Many Dodger fans remember Arthur “Red” Patterson who joined the Dodgers in 1954. Red was a public relations innovator and became known as the father of the “tape measure home run” when he paced off Mickey Mantle’s 656-foot shot on April 17, 1953, the longest home run in baseball history. Red died in 1992 at the age of 83 leaving his mark on the Dodgers and all of baseball.
Since 2010 the Dodgers have had another Red Patterson, John “Red” Patterson, who is presently representing the Dodgers in the Arizona Fall league. John indicates that he has had the nickname since he was in the third grade, along with two other classmates named John. “Red” was applied to him by a coach, because of his hair color, to differentiate him from his team mates, and it stuck.
Red was drafted by the Dodgers in the in the 29th round of the 2010 draft out of Southwestern Oklahoma State. During his senior year Red had a very unsightly ERA of 6.84. He was convinced he would not be drafted and went to Puerto Rico to pitch, only to learn the Dodgers had drafted him. The Dodgers scouting department must have seen something that interested them. Perhaps it was his 103 strikeouts in 72.1 innings.
John Red Patterson has climbed up the Dodgers farm system ladder quite quickly. He has done so almost as an invisible man.
Most lists of Dodgers prospects do not rank Red very highly. In fact, none even mentioned him except one that ranked him sixty-fourth in the Dodgers system in December of 2011. John Sickels of MinorLeagueBall.com listed Red as a sleeper and wrote: “Keep a close eye on sleeper prospect Red Patterson, who I might bump up to a C+.” It could be argued that relief pitchers usually don’t make prospect lists. However, Red was a starter in his first two years compiling a won-loss record of 18-6, recording 238 strikeouts in 241 innings, 59 walks, a WHIP of 1.15. and a career ERA of 3.47. Following a successful rookie year with the Raptors in 2010, Red split his time almost equally between the Loons and Quakes and with equally good results. Oddly enough, if we had those numbers for a top draft pick, we would be rather excited. Yet with Red they went mostly unnoticed.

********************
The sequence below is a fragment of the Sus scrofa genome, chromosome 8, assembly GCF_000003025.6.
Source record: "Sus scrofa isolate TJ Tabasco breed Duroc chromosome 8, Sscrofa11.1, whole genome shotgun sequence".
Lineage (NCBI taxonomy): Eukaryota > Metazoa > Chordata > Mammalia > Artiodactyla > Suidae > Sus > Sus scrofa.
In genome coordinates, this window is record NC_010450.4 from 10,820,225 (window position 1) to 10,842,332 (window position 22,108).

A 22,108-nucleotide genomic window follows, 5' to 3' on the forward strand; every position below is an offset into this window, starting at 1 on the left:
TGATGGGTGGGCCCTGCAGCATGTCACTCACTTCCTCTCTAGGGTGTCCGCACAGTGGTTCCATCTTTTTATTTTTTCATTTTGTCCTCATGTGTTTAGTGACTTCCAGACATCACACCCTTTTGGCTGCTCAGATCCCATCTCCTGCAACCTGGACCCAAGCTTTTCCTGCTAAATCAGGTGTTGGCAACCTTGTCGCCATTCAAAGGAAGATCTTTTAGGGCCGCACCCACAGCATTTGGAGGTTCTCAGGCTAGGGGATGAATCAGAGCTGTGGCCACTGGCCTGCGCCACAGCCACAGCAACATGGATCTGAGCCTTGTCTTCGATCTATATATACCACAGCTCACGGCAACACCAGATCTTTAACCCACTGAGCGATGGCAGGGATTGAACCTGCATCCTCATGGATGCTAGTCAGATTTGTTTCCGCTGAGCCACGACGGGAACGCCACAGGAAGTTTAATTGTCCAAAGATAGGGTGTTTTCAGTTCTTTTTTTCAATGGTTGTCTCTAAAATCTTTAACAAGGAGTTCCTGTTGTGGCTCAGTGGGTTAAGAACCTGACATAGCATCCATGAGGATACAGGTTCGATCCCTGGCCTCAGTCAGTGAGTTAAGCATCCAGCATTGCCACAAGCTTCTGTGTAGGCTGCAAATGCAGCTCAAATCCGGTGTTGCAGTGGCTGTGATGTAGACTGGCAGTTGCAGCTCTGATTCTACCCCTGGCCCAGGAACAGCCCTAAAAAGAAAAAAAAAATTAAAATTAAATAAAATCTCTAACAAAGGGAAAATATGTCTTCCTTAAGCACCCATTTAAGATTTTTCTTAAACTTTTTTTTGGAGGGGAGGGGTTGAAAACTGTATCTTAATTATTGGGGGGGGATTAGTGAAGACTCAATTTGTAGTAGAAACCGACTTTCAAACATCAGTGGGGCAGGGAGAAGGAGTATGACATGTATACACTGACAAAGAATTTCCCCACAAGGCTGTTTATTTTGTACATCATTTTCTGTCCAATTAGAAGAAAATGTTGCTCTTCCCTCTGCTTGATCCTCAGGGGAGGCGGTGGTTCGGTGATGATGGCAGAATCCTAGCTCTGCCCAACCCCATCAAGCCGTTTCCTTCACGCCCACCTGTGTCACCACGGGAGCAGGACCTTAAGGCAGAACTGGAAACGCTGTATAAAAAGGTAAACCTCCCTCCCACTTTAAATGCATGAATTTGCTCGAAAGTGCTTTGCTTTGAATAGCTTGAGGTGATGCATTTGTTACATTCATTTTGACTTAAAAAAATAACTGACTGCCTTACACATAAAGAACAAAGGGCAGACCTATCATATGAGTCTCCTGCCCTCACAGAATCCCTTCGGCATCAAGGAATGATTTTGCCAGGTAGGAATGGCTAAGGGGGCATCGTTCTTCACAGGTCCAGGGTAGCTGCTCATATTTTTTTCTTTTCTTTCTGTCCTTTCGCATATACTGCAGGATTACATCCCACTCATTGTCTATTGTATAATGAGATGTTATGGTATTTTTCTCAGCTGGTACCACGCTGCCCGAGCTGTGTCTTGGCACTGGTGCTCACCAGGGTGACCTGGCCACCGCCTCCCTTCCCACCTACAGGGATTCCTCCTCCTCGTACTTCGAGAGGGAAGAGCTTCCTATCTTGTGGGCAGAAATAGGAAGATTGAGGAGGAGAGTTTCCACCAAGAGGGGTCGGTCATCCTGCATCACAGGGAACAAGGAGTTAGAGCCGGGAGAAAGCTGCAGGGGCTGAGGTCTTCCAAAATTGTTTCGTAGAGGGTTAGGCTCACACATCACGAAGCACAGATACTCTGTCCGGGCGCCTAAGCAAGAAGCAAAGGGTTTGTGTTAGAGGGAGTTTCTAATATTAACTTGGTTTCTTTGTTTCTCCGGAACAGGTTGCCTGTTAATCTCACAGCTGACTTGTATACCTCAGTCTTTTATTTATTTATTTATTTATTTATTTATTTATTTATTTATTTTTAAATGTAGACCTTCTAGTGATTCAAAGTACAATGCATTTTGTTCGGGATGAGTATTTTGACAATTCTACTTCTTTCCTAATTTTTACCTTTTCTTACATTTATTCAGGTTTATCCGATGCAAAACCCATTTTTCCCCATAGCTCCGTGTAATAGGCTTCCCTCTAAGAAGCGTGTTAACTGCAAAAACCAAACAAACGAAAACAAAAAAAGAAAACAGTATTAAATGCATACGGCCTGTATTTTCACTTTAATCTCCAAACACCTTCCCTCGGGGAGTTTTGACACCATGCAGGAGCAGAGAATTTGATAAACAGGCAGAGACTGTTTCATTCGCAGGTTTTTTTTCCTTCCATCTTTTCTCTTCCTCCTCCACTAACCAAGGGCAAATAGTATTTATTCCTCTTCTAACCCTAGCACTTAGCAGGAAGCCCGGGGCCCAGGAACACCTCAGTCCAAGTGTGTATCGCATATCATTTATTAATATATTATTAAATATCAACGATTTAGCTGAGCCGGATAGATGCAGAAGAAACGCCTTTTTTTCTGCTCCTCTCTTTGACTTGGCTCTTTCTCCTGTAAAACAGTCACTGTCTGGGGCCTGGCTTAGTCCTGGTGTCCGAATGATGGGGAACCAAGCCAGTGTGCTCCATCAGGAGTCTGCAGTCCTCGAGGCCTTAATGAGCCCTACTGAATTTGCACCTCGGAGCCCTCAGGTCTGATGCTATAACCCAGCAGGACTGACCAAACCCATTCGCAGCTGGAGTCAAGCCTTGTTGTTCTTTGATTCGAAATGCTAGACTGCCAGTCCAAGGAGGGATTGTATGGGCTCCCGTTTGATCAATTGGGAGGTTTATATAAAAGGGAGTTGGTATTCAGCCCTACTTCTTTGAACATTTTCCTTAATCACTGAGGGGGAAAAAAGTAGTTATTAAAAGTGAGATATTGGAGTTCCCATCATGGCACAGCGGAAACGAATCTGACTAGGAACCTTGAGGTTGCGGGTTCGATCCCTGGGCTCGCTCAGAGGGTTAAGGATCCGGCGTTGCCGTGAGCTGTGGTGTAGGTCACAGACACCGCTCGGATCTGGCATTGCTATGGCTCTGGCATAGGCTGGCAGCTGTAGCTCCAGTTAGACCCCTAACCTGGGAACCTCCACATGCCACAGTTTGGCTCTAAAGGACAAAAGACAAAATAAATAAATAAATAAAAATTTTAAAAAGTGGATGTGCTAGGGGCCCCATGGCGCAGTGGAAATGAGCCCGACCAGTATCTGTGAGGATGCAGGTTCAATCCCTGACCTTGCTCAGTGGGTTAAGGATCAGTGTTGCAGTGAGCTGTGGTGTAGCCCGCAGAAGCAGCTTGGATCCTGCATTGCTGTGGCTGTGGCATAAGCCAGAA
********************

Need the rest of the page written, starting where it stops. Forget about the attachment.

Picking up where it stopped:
In 2012 at age 25, Red spent his entire season with the Lookouts at the AA level. For whatever reason, he was converted to relief pitching. Although his WHIP was a bit high at 1.45, his ERA was 3.09 and he had 71 strikeouts in 71 innings in his 47 appearances. Oh yes, his win-loss record was 7-1 giving him a career 25-7 won-loss record.
In an interview with Hugh Bernreuter, Red explained his spike pitch: “ I’ve never been able to throw a real curve, so I came up with the spike, basically digging my fingernail into the ball,” Patterson said. “It doesn’t move 12-to-6, but more 3-to-9, but even then it sometimes moves different ways.” His pitching coach with the Loons, Kremlin Martinez spoke of Red’s improvement there. “This year, the control on his off-speed pitches improved,” Martinez said. “He still has a good fastball, but he’s been able to use his change-up and curve to get lefties out.”
Incidentally, Hugh Bernreuter is an excellent source of Loons information. Hugh interviews most of the Loons players during the season.
So why did the Dodgers send Red to the AZL? Javier Solano would perhaps have been a more likely candidate. Red is 25 years old in only his third season. I expect his age is a factor as the Dodgers need to know very quickly what Red’s upside is. They apparently feel it is higher than many project for him. He no doubt is seen as a middle innings reliever who can pitch more than one inning. I expect they see a maturity and calmness with Red that might project him to the MLB level late next year or in 2014.